This untargeted approach is the initial step in this field of research and presents new knowledge from which new hypotheses can be generated. We believe that the validity of our findings should be determined by a targeted approach in an independent sample of AD subjects. We did not correct our data for multiple comparison, and from 11 differentially expressed lipids between the groups, we identified two lipid species. Future advances and accessibility to finer equipment will surely help to identify more lipid species related to OSA severity in AD. We included patients with MMSE scores > 20, so the results should be interpreted with caution when extrapolating to patients at more advanced stages of the disease. The main strength of this study was the use of PSG for the diagnosis of OSA in our population. This allowed us to perform correlation analysis to examine the association between different PSG variables and the severity of OSA. In addition, our study population was well-defined, and there was no significant difference regarding many sociodemographic characteristics and comorbidities that potentially would affect the results between the groups. Moreover, we included a relatively large sample of consecutive AD subjects, which increased the generalizability of the data.


In this study, using undirected lipidomics, we identified a lipid profile in the CSF of severe OSA patients with mild-moderate AD that was correlated with different polysomnographic measures of OSA severity. From 11 differentially expressed lipids between the groups, we identified two oxidized lipid species. Therefore, our results suggest that an increase in lipoxidation may be one of the mechanisms by which OSA negatively affects AD physiopathology. Furthermore, we identified a lipidomic signature that allows the identification of AD patients with severe OSA in a population of AD with higher accuracy than the STOP-Bang screening scale. These data suggest that dysregulated lipid species in CSF could be potential biomarkers of OSA and could be used for screening those patients who could subsequently benefit from undergoing a PSG where there is a high suspicion of severe OSA.

Availability of data and materials

The data reported in this manuscript are available within the article and/or its supplementary data. Additional data from NCT02814045 will be shared by request from any qualified investigator.


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MJ is a professor under the “Serra Hunter” programme (Government of Catalonia). Thanks to all the patients who have collaborated in the study and to all the members of the Sleep and Dementia Unit of the Santa Maria de Lleida University Hospital. FD was supported by the Agency for Management of University and Research Grants and the European Social Fund (FI_B100153). This work was supported by the IRBLleida Biobank (B.0000682) and PLATAFORMA BIOBANCOS PT17/0015/0027/.


Government of Catalonia, Department of Health (PERIS 2019 SLT008/18/00050), the Agency for the Management of University and Research Grants (2021 SGR 00761), and “Fundació La Marató TV3” (464/C/2014) to GPR. The Spanish Ministry of Science, Innovation, and Universities (Ministerio de Ciencia, Innovación y Universidades), co-financed by FEDER funds from the European Union “A way to build Europe” (grant RTI2018-099200-B-I00), the IRBLleida-Diputació de Lleida (PIRS2021), and the Government of Catalonia: Agency for Management of University and Research Grants (2017SGR696) to RP. IRBLleida is a CERCA Program of the Government of Catalonia.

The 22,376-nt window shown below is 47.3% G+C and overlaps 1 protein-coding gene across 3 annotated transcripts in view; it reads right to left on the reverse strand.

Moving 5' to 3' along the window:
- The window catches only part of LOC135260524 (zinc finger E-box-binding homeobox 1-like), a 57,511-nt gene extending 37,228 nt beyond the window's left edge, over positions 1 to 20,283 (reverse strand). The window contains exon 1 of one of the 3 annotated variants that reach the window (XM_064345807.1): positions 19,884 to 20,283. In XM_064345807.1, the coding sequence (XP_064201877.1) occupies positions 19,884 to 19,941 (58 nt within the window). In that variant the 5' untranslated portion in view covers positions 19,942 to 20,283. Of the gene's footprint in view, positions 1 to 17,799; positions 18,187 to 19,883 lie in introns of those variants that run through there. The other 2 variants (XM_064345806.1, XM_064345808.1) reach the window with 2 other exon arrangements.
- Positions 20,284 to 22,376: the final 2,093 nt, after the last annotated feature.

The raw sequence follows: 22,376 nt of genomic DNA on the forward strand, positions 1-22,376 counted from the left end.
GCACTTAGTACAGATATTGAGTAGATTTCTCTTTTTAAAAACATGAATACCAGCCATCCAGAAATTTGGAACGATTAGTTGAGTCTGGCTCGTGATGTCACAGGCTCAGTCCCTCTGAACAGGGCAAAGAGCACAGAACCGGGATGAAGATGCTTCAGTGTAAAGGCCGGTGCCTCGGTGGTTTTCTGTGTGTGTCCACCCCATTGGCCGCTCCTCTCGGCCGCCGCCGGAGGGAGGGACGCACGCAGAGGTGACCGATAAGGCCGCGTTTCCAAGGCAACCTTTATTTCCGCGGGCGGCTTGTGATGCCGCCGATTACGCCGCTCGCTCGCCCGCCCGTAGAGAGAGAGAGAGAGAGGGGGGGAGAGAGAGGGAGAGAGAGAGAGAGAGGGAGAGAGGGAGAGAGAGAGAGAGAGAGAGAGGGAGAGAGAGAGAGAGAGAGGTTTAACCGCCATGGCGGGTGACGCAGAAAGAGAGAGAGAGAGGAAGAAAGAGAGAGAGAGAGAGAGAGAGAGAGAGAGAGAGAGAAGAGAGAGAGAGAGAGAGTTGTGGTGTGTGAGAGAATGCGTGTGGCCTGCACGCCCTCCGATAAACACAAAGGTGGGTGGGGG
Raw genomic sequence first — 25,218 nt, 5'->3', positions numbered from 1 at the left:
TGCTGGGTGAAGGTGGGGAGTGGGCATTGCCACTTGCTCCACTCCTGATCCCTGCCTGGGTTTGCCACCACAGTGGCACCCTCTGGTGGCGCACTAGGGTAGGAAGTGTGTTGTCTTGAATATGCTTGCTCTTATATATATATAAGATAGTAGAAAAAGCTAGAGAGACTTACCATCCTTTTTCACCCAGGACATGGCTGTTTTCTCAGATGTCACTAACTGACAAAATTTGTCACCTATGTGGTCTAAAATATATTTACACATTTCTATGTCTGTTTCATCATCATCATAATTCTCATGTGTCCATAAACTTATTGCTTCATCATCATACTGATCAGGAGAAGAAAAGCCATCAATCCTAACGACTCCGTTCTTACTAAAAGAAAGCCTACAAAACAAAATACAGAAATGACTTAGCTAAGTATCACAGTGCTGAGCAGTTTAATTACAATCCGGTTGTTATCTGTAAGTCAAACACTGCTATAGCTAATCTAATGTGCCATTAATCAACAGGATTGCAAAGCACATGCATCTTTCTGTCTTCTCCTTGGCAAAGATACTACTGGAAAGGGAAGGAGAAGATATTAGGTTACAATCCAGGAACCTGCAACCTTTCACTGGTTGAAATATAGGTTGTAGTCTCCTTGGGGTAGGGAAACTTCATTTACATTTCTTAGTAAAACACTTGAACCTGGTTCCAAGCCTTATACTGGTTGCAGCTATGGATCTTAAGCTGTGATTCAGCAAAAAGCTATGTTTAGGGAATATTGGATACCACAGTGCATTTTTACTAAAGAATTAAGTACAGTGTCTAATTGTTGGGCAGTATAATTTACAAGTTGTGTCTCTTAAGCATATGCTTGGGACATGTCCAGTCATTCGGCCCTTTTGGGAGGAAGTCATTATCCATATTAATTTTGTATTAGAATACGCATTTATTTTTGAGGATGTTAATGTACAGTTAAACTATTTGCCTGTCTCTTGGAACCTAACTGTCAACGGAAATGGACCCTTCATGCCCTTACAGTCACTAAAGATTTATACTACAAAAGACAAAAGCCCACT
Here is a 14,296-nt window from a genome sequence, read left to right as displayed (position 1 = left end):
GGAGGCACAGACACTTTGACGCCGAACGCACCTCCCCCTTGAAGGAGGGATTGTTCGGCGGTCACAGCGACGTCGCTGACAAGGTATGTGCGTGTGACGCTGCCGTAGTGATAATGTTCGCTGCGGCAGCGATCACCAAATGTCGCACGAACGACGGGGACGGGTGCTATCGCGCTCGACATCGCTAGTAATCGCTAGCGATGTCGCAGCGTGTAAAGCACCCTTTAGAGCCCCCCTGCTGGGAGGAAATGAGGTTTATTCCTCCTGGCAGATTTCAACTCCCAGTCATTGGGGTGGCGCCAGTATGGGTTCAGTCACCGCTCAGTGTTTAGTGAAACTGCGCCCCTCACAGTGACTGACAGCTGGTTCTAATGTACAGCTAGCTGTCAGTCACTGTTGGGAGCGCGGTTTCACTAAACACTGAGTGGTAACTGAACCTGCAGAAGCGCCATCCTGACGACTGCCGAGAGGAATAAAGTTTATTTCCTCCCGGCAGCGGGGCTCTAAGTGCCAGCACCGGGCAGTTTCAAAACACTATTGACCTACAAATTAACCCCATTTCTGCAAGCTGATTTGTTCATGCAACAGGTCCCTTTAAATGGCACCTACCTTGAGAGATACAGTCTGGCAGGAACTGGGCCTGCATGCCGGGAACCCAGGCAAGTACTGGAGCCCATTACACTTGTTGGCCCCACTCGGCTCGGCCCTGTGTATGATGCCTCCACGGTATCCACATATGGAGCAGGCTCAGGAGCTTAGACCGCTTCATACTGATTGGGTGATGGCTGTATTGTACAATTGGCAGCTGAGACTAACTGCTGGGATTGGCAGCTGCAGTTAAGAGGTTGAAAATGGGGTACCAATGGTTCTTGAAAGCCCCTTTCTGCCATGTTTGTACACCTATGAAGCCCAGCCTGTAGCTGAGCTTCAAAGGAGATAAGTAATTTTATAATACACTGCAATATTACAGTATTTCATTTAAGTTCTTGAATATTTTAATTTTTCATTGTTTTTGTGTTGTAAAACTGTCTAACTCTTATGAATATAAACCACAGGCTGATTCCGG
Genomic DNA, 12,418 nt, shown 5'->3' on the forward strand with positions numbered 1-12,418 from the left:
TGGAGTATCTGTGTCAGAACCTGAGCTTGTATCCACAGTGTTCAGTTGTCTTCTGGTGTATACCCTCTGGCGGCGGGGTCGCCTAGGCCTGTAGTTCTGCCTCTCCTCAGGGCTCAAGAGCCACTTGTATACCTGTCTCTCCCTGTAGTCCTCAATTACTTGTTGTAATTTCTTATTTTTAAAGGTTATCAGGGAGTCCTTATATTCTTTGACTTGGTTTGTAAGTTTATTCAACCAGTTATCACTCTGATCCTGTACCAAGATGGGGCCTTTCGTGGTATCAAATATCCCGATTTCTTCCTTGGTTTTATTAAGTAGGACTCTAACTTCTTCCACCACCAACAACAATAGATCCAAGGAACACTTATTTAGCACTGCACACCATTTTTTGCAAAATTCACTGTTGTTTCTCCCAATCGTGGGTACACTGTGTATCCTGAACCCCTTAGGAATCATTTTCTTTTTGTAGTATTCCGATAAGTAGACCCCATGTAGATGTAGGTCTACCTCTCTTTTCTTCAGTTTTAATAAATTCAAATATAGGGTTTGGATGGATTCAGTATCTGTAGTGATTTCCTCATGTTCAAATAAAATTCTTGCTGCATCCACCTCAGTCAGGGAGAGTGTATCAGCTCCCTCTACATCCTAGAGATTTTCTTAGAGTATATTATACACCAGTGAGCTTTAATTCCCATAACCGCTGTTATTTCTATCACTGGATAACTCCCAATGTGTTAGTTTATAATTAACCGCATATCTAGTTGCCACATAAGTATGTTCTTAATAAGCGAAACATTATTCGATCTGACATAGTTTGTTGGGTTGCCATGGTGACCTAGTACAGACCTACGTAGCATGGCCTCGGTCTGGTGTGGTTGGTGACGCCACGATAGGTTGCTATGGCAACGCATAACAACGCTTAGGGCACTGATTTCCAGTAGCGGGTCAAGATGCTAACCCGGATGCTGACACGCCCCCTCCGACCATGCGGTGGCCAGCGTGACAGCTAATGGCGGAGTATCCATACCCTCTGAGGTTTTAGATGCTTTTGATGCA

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Authors and Affiliations



FD, IB, GPR, FB, and RP designed the study. FD, AT, and GPR searched the literature. MP, OM, RV, AC, and GPR collected the data. IB, AT, and MJ analysed the data. FD, IB, FB, RP, GPR, MSdT, and MJ interpreted the data. FD, IB, RP and GPR wrote the manuscript draft.

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Correspondence to Gerard Piñol-Ripoll.

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Informed consent was obtained from all individual participants included in the study. The study was conducted in accordance with the Declaration of Helsinki and approved by the care ethics committee of Hospital Universitari Arnau de Vilanova de Lleida (CE-1218).

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The authors declare no competing interests.

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Supplementary Information

Additional file 1: Table S1.

Class representative and extraction internal standards added to the samples. Fig. S1. Quality control of the included data. A) PCA of total lipid profile. B) Distribution of distance from centroid according to the groups. Fig. S2. Lipid features that significantly differentially expressed between AD patients with and without sever OSA. The unknown features are shown as mass at retention time. FC: fold change; OxCer: oxidized ceramide; OxTG: oxidized triglyceride. Fig. S3. Importance of each lipid in the classification of the study groups (severe OSA vs. nonsevere OSA) based on random forest. OxCer: oxidized ceramide; OxTG: oxidized triglyceride. Fig. S4. Correlations between levels of differentially expressed lipids in CSF and PSG parameters of OSA severity. The colour scale illustrates the degree of correlation and ranges from red to blue, indicating positive and negative correlations, respectively. Unknown features are presented as exact mass at retention time. AHI: apnoea-hypopnea index; BMI: body mass index; FC: fold change; OSA: obstructive sleep apnoea; OxTG: oxidized triglyceride; OxCer: oxidized ceramide; CT90: time with oxygen saturation < 90%. For interpretation of the references to colour in this figure legend, the reader is referred to the web version of this article. Table S2. Correlations between the levels of differentially expressed lipids in CSF and PSG parameters of OSA severity. Fig. S5. Lipid features most associated with the diagnosis of severe OSA based on multivariate regression analysis using a backward selection procedure.

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Dakterzada, F., Benítez, I.D., Targa, A. et al. Cerebrospinal fluid lipidomic fingerprint of obstructive sleep apnoea in Alzheimer’s disease. Alz Res Therapy 15, 134 (2023).